Must Green Mean Godless?

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New York, NY – [On October 15] a federal appeals court will hear oral argument on behalf of a former Syracuse kindergarten student whose art project was censored. Liberty Counsel represents Antonio Peck and his mother in the case of Peck v. Baldwinsville School District. Mathew Staver, Founder of Liberty Counsel and Dean of Liberty University School of Law, will argue the case before the Second Circuit Court of Appeals, the court that has ruled twice in Antonio’s favor.

Liberty Counsel filed this case in 1999, after Antonio was punished for including a figure of Jesus in an art project. Antonio’s kindergarten teacher instructed the class to draw a poster showing their understanding of the environment. His first poster had several religious figures with the words, “The only way to save the world.” Antonio was expressing his belief that God was the only way to save the environment. After this poster was rejected because of its religious content, he was forced to create a second poster.

Antonio’s second poster contained cutout figures and other artistic work, including children holding hands around a globe, people recycling trash, and children picking up garbage. On the left side of the poster was a bearded man wearing a robe kneeling with one knee to the ground and hands stretched toward the sky. To Antonio, this figure was Jesus, although the figure was not identified. This poster was displayed for part of one day on a cafeteria wall, along with 80 other student posters, but unlike the other posters, Antonio’s poster was folded in half to hide Jesus.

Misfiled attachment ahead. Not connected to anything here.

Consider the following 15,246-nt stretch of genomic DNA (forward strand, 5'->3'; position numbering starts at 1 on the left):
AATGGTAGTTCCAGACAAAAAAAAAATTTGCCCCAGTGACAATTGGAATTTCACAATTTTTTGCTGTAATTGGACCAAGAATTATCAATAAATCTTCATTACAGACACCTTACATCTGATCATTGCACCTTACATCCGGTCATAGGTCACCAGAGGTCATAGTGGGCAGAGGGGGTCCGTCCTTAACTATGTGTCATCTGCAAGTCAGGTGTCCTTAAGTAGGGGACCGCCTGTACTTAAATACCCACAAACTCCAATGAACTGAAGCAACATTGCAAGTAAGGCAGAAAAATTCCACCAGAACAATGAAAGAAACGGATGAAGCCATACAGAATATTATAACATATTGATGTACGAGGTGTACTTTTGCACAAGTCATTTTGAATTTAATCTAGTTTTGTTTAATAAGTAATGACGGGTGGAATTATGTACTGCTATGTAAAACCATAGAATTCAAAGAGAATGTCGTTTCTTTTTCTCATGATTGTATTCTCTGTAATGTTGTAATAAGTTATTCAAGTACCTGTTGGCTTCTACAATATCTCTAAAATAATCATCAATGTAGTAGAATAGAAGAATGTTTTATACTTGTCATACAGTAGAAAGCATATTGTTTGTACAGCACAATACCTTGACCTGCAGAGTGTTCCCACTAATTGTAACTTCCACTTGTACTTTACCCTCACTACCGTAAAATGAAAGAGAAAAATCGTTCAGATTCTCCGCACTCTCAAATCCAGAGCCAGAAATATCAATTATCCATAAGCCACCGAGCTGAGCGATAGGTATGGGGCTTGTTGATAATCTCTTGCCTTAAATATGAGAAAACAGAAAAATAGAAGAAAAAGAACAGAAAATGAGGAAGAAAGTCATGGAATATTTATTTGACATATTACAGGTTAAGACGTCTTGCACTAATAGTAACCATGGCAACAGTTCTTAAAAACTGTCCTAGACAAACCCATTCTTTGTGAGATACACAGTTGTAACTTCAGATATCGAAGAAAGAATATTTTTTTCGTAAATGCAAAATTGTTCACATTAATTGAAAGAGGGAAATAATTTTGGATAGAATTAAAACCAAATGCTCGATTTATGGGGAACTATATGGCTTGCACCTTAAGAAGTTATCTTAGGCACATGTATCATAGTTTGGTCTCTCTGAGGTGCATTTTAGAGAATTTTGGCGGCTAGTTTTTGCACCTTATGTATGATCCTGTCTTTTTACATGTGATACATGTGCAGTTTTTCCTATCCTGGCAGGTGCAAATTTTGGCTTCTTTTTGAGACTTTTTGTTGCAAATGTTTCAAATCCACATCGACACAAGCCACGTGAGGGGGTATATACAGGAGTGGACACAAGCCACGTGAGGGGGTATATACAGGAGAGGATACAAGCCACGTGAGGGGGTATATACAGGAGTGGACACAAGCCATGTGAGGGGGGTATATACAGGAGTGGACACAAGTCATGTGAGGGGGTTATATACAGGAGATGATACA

This is the third time the appeals court will consider this case. In 2000, New York federal judge Norman Mordue ruled that the school had the right to censor Antonio’s poster because of “church and state” concerns. In 2001, the Second Circuit Court of Appeals reversed the decision 3-0 and sent the case back to the trial court. In 2004, Judge Mordue again ruled in favor of the school district but was again reversed 3-0 in 2005, when the appeals court ruled that public schools may not censor a student’s viewpoint on a permissible subject matter when it is responsive to a school assignment or program. A trial was held before Judge Mordue in January 2007. In the most recent ruling in October 2008, Judge Mordue ruled once again that public school officials had the right to censor the poster. Liberty Counsel then filed the current appeal.

Mathew D. Staver commented: “Students may present religious themes in their homework. Despite the federal guidelines on religion in public schools recognizing that students may include religious themes in assignments, school officials insisted on folding Antonio Peck’s poster in half to hide the figure they interpreted to be Jesus. What a terrible message to send to students that everything is permissible so long as it is not Christian. These educators need educating about the Constitution and American history.”

This article is excerpted from a Liberty Counsel press release.

 

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